We would like to point our readers to a number of private channels for getting funds to start new projects. Please let us know, if we missed something and we can add it to the list.
Convey and Nimbix
Convey and Nimbix are giving away $25,000 of cloud processing for genomics applications.
To give researchers access to world-class HPC resources and to show them that heterogeneous cloud computing is extremely powerful, yet simple and easy to use, Convey and Nimbix are offering qualified applicants free runtime. Top applicants may receive up to $1000 worth of runtime. Remaining qualified applicants will receive $500 worth. First awards will be granted as soon as the application review process allows. The promotion will end July 1 or once all funding has been awarded. Therefore, interested participants are encouraged to apply quickly by registering.
The Convey-Nimbix cloud genomics promotion launched on April 30, 2013 and ends July 1, 2013, or once all funding has been awarded.
Cycle Computing BigScience Challenge Overview
About a year ago we were very excited to announce the Challenge, a contest aimed at breaking the computation limits for any researchers working to answer questions that will help humanity. We asked researchers all over the world to think of normally unanswerable computational science questions, i.e. science that was limited by the compute power they had available, describe their efforts and how access to a Utility Supercomputer could push their research forward, by making impossible science, possible.
As our part of the challenge, Cycle Computing offered $10,000 of compute time on a Utility Supercomputer, with Amazon Web Services kindly providing an additional $9,500 worth of compute time to the contest winner. From a field of many researchers doing fantastic work to benefit humanity, our panel of judges including industry luminaries such as Kevin Davies of Bio IT World, Peter Shenkin of Schrodinger, Jason Stowe of Cycle Computing, and Matt Wood of AWS, chose Alan Aspuru-Guzik of the Harvard University Chemistry department and the Harvard Green Energy Project as the Runner-up, and Victor Ruotti from Jamie Thomsons Stem Cell Lab at the Morgridge Institute for Research as the BigScience 2011 challenge winner!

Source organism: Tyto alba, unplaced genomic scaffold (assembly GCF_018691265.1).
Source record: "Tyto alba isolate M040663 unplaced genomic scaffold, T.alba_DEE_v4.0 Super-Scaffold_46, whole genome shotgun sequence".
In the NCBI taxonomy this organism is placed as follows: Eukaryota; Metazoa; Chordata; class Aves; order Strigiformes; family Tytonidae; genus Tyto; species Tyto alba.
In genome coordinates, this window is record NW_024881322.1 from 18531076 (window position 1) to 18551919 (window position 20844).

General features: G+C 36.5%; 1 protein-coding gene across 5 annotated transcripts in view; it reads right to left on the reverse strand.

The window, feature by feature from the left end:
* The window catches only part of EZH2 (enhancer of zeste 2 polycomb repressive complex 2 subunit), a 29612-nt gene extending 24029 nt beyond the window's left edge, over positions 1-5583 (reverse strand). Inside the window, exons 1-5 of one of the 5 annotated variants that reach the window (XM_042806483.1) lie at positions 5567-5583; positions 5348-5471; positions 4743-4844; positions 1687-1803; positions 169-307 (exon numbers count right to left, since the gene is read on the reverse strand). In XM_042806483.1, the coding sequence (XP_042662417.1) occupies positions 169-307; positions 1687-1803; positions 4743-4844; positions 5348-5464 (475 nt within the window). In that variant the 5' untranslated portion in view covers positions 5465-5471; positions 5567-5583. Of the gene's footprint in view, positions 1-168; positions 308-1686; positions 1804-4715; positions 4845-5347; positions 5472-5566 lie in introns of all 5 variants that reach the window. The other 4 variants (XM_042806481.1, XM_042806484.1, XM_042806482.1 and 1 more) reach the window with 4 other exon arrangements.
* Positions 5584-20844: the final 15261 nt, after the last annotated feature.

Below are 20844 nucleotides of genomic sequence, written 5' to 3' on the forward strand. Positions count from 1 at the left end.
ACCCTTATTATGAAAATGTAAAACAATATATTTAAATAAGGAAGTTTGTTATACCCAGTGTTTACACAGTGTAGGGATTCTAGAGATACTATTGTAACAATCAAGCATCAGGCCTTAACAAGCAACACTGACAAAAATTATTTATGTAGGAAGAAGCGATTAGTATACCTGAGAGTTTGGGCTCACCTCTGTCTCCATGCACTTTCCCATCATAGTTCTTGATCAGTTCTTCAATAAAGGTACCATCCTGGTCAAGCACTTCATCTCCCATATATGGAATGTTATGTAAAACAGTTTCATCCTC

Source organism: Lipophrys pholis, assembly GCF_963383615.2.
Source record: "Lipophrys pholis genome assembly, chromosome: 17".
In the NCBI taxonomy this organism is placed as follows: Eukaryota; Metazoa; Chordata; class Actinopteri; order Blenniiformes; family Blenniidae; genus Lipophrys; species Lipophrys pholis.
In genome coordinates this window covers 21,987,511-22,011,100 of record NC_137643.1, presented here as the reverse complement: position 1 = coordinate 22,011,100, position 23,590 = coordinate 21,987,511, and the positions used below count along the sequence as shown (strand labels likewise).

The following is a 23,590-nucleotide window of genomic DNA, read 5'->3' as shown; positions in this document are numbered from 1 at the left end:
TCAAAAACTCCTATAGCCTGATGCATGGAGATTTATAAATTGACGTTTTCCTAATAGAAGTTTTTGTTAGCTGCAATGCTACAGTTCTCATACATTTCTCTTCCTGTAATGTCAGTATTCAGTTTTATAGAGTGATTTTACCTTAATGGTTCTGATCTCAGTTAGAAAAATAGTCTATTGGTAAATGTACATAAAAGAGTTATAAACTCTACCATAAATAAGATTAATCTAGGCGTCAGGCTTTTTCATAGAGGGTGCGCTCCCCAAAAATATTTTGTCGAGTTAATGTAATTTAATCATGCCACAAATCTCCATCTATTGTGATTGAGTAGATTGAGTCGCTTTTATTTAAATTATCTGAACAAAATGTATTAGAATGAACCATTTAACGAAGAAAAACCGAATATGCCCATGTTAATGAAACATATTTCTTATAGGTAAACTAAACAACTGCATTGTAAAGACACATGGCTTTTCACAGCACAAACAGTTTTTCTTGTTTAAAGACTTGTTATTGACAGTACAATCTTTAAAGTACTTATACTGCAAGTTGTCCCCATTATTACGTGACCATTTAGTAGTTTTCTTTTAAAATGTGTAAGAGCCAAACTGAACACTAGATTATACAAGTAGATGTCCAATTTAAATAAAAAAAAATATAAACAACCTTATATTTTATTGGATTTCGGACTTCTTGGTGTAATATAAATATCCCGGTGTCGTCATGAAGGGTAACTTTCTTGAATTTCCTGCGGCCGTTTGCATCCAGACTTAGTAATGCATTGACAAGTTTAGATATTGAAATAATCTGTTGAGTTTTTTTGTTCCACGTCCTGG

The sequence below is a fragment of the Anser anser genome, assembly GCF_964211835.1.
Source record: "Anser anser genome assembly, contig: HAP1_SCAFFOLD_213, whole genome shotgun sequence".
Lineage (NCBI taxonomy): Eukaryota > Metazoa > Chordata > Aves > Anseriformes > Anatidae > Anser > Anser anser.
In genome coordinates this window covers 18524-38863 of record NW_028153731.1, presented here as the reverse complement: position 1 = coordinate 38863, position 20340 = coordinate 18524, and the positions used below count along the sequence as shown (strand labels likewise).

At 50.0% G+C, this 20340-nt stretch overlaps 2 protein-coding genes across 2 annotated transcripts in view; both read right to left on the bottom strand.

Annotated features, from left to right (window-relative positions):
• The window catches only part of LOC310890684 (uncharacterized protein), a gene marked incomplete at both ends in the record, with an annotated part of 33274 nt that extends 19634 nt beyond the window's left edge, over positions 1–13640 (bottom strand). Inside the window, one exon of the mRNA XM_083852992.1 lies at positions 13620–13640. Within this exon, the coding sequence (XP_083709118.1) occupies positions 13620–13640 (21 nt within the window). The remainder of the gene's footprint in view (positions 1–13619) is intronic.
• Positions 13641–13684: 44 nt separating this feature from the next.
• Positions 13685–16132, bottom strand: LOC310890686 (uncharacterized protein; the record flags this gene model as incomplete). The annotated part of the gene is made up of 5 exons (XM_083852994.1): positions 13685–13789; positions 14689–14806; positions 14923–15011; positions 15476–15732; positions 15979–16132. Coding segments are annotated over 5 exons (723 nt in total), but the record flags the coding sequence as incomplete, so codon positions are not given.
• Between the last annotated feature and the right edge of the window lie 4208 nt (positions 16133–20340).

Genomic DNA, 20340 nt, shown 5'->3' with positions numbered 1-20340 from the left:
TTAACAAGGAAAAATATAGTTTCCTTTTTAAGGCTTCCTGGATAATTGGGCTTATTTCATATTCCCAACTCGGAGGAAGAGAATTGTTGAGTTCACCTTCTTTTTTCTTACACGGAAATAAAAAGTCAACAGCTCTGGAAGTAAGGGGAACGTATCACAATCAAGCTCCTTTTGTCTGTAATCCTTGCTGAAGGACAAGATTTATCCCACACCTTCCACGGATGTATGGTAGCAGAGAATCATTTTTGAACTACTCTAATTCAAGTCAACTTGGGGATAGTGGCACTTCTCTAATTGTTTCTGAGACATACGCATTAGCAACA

At Innocentive website, individuals or companies list challenging problems and award for solving them. Everyone is encouraged to join and solve those problems, and the award goes the top performer. You can check the existing problems here.
The following one is highly relevant to topics we cover, although the amount offered is far less than $100 million by US government for doing buzzword- driven science.
AWARD: $1,000,000 USD | DEADLINE: 6/30/13 | ACTIVE SOLVERS: 2535 | POSTED: 12/28/12
This is a Reduction-to-Practice Challenge that requires written documentation and delivery of source code implementing an algorithm that solves the problem. A real-time online scoring utility and leaderboard will be available for this Challenge beginning 13-Feb.
Kickstarter and other Crowdsourcing Websites
Kickstarter used to fund small projects, but the amount of money being raised increased substantially.
Here is a nice summary of other crowd funding websites. They all take a cut from the money donated by people, but the cut is much smaller than what parasites take from taxes (see below).
Difference between Government-funded Research and Crowdfunded Research
Following two figures show the primary difference between government funded and crowd-funded research.
Confused? Haha, it is because there is no real difference. All money ultimately come from the people. In case of ‘government funding’, the money as tax is collected by force and you are made to feel bad for not paying it. In case of crowd-funding, the sponsorship is voluntary, project is well-defined and you are made to feel good to pay for it. Moreover, in the first case, a large part gets wasted before a small part goes into sponsoring research, and increasing amount from that small part is being taken away by buzzword-driven scientists.
“We Need Government Agencies, Because Crowd-sourcing Will Never Fund Math and Other Basic Science”
Please express your opinion in favor of and against the above claim and we will include those here.